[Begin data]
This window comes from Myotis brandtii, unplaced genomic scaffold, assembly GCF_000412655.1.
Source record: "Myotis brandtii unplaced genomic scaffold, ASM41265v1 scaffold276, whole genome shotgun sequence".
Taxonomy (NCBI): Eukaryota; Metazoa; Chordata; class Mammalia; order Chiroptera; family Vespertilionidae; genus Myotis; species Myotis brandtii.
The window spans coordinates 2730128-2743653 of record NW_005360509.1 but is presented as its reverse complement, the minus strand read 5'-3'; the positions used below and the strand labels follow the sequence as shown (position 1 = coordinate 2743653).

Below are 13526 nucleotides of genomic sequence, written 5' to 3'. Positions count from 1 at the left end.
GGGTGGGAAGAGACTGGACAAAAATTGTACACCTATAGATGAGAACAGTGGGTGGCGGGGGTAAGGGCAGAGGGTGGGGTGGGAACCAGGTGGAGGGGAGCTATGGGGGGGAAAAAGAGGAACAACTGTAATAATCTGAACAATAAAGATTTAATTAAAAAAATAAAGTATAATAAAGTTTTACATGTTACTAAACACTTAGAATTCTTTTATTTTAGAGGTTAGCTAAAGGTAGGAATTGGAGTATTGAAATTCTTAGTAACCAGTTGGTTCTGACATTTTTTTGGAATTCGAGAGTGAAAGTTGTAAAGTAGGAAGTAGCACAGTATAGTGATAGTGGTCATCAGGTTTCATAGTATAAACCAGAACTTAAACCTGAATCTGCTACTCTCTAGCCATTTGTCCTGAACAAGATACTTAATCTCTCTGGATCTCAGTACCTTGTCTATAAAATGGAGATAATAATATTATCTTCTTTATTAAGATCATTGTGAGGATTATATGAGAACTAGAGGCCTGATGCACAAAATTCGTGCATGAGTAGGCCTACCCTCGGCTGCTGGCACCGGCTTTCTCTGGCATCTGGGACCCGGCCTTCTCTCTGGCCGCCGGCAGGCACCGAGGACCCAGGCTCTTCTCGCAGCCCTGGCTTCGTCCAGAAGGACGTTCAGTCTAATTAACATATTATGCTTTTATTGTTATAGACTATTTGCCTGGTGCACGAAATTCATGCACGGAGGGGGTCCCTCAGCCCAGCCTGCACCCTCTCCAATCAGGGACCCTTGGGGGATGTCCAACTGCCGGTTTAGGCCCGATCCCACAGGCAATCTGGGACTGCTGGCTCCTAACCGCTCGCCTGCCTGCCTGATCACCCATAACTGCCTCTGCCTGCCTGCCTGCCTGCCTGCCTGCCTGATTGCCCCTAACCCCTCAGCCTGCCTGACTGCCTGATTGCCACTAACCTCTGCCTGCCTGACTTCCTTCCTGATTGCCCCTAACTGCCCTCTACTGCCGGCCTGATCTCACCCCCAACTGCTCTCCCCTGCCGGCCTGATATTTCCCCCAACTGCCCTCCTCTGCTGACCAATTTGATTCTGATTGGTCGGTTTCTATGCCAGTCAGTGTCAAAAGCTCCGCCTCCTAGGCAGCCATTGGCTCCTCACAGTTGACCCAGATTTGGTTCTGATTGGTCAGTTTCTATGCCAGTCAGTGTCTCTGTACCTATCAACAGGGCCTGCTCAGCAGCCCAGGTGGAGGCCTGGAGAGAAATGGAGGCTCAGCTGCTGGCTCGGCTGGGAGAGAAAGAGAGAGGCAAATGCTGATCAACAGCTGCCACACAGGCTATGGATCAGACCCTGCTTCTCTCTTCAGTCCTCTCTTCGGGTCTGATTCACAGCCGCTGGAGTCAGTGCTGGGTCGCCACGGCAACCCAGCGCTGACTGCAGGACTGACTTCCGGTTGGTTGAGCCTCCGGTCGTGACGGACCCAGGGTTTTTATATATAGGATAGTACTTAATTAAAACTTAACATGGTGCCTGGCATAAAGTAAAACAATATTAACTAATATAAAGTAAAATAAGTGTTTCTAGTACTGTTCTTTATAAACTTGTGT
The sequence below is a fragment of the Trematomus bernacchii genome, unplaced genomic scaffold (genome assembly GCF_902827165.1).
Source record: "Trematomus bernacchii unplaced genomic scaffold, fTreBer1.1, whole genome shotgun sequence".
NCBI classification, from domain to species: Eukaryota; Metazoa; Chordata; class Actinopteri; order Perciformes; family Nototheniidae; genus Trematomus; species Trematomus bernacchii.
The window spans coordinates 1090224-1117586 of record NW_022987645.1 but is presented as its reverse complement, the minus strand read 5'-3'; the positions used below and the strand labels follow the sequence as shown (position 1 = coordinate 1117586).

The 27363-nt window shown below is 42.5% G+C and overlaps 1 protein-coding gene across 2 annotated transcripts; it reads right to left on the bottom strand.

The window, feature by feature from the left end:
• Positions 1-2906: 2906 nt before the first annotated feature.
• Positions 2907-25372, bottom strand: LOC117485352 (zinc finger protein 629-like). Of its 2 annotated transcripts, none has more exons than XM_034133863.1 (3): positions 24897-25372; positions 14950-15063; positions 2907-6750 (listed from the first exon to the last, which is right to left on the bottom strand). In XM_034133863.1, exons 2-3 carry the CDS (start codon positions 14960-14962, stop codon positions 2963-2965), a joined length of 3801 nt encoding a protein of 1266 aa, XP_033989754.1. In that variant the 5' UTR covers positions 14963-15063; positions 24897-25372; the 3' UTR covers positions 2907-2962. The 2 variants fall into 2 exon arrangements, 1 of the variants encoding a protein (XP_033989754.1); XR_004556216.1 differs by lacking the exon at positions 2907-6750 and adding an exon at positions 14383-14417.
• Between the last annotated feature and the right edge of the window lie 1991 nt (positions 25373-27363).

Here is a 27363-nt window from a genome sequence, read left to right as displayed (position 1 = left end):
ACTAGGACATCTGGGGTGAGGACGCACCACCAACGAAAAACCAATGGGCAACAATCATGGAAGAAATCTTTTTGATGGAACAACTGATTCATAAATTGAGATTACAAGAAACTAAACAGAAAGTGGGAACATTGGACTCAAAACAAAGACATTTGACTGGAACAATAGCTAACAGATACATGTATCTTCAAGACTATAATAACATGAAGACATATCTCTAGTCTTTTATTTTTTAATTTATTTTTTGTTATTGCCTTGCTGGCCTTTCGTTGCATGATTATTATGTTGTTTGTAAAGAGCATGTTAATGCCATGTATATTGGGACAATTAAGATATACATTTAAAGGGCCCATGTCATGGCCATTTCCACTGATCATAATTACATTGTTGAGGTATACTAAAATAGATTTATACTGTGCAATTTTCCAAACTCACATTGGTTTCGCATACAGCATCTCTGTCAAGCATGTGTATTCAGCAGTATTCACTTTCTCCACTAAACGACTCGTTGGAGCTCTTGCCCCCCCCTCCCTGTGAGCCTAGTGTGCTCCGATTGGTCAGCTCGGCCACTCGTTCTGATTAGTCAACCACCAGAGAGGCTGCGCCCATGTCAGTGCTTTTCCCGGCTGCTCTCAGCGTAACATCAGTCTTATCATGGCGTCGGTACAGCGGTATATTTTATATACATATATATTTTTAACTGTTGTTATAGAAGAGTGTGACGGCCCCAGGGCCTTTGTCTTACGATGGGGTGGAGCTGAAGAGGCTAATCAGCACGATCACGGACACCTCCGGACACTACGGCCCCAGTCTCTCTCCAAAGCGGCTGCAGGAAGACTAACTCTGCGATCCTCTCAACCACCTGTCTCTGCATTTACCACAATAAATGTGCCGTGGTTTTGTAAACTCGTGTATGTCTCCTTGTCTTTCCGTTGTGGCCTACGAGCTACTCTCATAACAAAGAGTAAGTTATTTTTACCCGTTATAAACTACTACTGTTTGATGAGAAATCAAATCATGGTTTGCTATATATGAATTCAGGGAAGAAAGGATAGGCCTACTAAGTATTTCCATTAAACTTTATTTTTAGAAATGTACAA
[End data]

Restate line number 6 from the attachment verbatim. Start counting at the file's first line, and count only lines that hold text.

GGGTGGGAAGAGACTGGACAAAAATTGTACACCTATAGATGAGAACAGTGGGTGGCGGGGGTAAGGGCAGAGGGTGGGGTGGGAACCAGGTGGAGGGGAGCTATGGGGGGGAAAAAGAGGAACAACTGTAATAATCTGAACAATAAAGATTTAATTAAAAAAATAAAGTATAATAAAGTTTTACATGTTACTAAACACTTAGAATTCTTTTATTTTAGAGGTTAGCTAAAGGTAGGAATTGGAGTATTGAAATTCTTAGTAACCAGTTGGTTCTGACATTTTTTTGGAATTCGAGAGTGAAAGTTGTAAAGTAGGAAGTAGCACAGTATAGTGATAGTGGTCATCAGGTTTCATAGTATAAACCAGAACTTAAACCTGAATCTGCTACTCTCTAGCCATTTGTCCTGAACAAGATACTTAATCTCTCTGGATCTCAGTACCTTGTCTATAAAATGGAGATAATAATATTATCTTCTTTATTAAGATCATTGTGAGGATTATATGAGAACTAGAGGCCTGATGCACAAAATTCGTGCATGAGTAGGCCTACCCTCGGCTGCTGGCACCGGCTTTCTCTGGCATCTGGGACCCGGCCTTCTCTCTGGCCGCCGGCAGGCACCGAGGACCCAGGCTCTTCTCGCAGCCCTGGCTTCGTCCAGAAGGACGTTCAGTCTAATTAACATATTATGCTTTTATTGTTATAGACTATTTGCCTGGTGCACGAAATTCATGCACGGAGGGGGTCCCTCAGCCCAGCCTGCACCCTCTCCAATCAGGGACCCTTGGGGGATGTCCAACTGCCGGTTTAGGCCCGATCCCACAGGCAATCTGGGACTGCTGGCTCCTAACCGCTCGCCTGCCTGCCTGATCACCCATAACTGCCTCTGCCTGCCTGCCTGCCTGCCTGCCTGCCTGATTGCCCCTAACCCCTCAGCCTGCCTGACTGCCTGATTGCCACTAACCTCTGCCTGCCTGACTTCCTTCCTGATTGCCCCTAACTGCCCTCTACTGCCGGCCTGATCTCACCCCCAACTGCTCTCCCCTGCCGGCCTGATATTTCCCCCAACTGCCCTCCTCTGCTGACCAATTTGATTCTGATTGGTCGGTTTCTATGCCAGTCAGTGTCAAAAGCTCCGCCTCCTAGGCAGCCATTGGCTCCTCACAGTTGACCCAGATTTGGTTCTGATTGGTCAGTTTCTATGCCAGTCAGTGTCTCTGTACCTATCAACAGGGCCTGCTCAGCAGCCCAGGTGGAGGCCTGGAGAGAAATGGAGGCTCAGCTGCTGGCTCGGCTGGGAGAGAAAGAGAGAGGCAAATGCTGATCAACAGCTGCCACACAGGCTATGGATCAGACCCTGCTTCTCTCTTCAGTCCTCTCTTCGGGTCTGATTCACAGCCGCTGGAGTCAGTGCTGGGTCGCCACGGCAACCCAGCGCTGACTGCAGGACTGACTTCCGGTTGGTTGAGCCTCCGGTCGTGACGGACCCAGGGTTTTTATATATAGGATAGTACTTAATTAAAACTTAACATGGTGCCTGGCATAAAGTAAAACAATATTAACTAATATAAAGTAAAATAAGTGTTTCTAGTACTGTTCTTTATAAACTTGTGT